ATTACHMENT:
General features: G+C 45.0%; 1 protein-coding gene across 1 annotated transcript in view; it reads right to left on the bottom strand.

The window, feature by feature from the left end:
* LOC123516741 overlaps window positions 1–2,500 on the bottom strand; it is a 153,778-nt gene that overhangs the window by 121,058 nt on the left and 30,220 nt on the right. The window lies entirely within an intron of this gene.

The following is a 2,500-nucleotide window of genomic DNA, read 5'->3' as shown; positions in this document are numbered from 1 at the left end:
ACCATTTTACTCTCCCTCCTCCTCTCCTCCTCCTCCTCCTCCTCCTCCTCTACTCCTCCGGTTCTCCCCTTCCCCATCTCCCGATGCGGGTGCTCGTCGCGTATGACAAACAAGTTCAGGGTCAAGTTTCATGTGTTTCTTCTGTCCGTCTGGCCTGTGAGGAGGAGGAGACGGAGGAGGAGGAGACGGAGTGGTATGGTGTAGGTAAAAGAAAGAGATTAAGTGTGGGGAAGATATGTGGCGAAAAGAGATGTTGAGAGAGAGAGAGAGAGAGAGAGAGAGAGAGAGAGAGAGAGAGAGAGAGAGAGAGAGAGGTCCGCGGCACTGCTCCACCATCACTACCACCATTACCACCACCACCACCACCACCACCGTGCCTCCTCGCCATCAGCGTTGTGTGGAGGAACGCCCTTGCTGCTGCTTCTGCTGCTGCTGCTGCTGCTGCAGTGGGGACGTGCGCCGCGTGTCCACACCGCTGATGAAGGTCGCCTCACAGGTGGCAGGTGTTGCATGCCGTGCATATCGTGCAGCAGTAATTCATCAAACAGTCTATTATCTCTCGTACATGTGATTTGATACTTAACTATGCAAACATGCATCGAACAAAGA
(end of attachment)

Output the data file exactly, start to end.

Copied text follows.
General features: G+C 45.0%; 1 protein-coding gene across 1 annotated transcript in view; it reads right to left on the bottom strand.

The window, feature by feature from the left end:
* LOC123516741 overlaps window positions 1–2,500 on the bottom strand; it is a 153,778-nt gene that overhangs the window by 121,058 nt on the left and 30,220 nt on the right. The window lies entirely within an intron of this gene.

The following is a 2,500-nucleotide window of genomic DNA, read 5'->3' as shown; positions in this document are numbered from 1 at the left end:
ACCATTTTACTCTCCCTCCTCCTCTCCTCCTCCTCCTCCTCCTCCTCCTCTACTCCTCCGGTTCTCCCCTTCCCCATCTCCCGATGCGGGTGCTCGTCGCGTATGACAAACAAGTTCAGGGTCAAGTTTCATGTGTTTCTTCTGTCCGTCTGGCCTGTGAGGAGGAGGAGACGGAGGAGGAGGAGACGGAGTGGTATGGTGTAGGTAAAAGAAAGAGATTAAGTGTGGGGAAGATATGTGGCGAAAAGAGATGTTGAGAGAGAGAGAGAGAGAGAGAGAGAGAGAGAGAGAGAGAGAGAGAGAGAGAGAGAGAGGTCCGCGGCACTGCTCCACCATCACTACCACCATTACCACCACCACCACCACCACCACCGTGCCTCCTCGCCATCAGCGTTGTGTGGAGGAACGCCCTTGCTGCTGCTTCTGCTGCTGCTGCTGCTGCTGCAGTGGGGACGTGCGCCGCGTGTCCACACCGCTGATGAAGGTCGCCTCACAGGTGGCAGGTGTTGCATGCCGTGCATATCGTGCAGCAGTAATTCATCAAACAGTCTATTATCTCTCGTACATGTGATTTGATACTTAACTATGCAAACATGCATCGAACAAAGA